Moreno T.,CSIC - Institute of Environmental Assessment And Water Research | Querol X.,CSIC - Institute of Environmental Assessment And Water Research | Alastuey A.,CSIC - Institute of Environmental Assessment And Water Research | Reche C.,CSIC - Institute of Environmental Assessment And Water Research | And 8 more authors.
Atmospheric Chemistry and Physics | Year: 2011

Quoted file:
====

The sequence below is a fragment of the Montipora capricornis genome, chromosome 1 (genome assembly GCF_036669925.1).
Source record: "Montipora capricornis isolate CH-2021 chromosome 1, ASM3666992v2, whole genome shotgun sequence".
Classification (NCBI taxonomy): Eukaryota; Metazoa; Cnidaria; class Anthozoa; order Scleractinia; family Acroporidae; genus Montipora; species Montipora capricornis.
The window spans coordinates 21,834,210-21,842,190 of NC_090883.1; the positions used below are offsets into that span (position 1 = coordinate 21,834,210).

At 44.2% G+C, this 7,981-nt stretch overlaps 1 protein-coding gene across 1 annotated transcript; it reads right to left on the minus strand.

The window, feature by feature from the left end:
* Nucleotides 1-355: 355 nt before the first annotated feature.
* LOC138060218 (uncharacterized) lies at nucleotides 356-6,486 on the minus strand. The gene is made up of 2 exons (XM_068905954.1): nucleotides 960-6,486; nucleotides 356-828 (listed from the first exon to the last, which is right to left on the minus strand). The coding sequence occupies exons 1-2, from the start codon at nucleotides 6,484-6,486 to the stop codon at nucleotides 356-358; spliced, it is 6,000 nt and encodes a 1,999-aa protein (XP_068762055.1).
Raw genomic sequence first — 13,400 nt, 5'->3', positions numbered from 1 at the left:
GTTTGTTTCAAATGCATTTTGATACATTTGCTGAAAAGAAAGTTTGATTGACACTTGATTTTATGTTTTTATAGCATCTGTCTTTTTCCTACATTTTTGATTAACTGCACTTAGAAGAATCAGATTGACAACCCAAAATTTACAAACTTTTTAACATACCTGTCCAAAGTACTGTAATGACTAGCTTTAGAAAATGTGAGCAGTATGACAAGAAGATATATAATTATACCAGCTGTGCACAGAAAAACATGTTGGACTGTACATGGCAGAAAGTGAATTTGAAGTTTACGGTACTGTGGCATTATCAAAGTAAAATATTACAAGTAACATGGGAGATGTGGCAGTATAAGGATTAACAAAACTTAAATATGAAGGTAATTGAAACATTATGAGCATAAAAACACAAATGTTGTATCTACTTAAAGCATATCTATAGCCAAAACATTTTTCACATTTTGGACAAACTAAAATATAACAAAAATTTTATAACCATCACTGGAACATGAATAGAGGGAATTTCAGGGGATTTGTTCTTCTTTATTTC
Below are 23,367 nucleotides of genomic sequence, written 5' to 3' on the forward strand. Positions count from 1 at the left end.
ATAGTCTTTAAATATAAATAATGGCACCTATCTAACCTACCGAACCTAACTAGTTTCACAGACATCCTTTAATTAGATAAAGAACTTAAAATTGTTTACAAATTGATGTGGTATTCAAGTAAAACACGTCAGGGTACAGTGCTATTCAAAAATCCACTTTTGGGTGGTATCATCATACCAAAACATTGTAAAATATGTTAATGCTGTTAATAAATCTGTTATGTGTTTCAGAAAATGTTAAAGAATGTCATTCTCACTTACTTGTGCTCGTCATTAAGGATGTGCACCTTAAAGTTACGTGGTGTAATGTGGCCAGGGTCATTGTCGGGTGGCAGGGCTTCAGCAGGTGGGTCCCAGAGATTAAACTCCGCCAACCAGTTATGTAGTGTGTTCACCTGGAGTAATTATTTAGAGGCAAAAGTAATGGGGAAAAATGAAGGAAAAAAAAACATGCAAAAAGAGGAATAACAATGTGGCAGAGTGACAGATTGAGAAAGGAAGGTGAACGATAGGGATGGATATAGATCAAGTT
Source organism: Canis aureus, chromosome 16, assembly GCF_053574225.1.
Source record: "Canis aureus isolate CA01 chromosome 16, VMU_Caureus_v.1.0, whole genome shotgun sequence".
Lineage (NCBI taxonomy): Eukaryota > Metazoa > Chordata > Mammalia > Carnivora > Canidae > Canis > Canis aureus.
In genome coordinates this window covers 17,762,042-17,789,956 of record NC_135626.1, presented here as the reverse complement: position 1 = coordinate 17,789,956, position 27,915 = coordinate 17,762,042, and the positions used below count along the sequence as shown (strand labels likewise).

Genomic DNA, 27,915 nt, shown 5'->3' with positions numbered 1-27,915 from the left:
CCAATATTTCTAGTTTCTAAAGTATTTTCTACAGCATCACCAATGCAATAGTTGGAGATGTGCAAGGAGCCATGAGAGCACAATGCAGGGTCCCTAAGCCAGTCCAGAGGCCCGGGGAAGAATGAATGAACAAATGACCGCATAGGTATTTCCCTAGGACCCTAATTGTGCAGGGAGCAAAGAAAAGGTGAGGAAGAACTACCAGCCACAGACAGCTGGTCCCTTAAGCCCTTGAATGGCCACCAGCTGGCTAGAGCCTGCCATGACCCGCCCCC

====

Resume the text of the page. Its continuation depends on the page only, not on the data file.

Using an unprecedentedly large geochemical database, we compare temporal and spatial variations in inhalable trace metal background concentrations in a major city (Barcelona, Spain) and at a nearby mountainous site (Montseny) affected by the urban plume. Both sites are contaminated by technogenic metals, with V, Pb, Cu, Zn, Mn, Sn, Bi, Sb and Cd all showing upper continental crust (UCC) normalised values >1 in broadly increasing order. The highest metal concentrations usually occur during winter at Barcelona and summer in Montseny. This seasonal difference was especially marked at the remote mountain site in several elements such as Ti and Rare Earth Elements, which recorded campaign maxima, exceeding PM10 concentrations seen in Barcelona. The most common metals were Zn, Ti, Cu, Mn, Pb and V. Both V and Ni show highest concentrations in summer, and preferentially fractionate into the finest PM sizes (PM1/PM10 > 0.5) especially in Barcelona, this being attributed to regionally dispersed contamination from fuel oil combustion point sources. Within the city, hourly metal concentrations are controlled either by traffic (rush hour double peak for Cu, Sb, Sn, Ba) or industrial plumes (morning peak of Ni, Mn, Cr generated outside the city overnight), whereas at Montseny metal concentrations rise during the morning to a single, prolonged afternoon peak as contaminated air transported by the sea breeze moves into the mountains. Our exceptional database, which includes hourly measurements of chemical concentrations, demonstrates in more detail than previous studies the spatial and temporal variability of urban pollution by trace metals in a given city. Technogenic metalliferous aerosols are commonly fine in size and therefore potentially bioavailable, emphasising the case for basing urban background PM characterisation not only on physical parameters such as mass but also on sample chemistry and with special emphasis on trace metal content. © 2011 Author(s).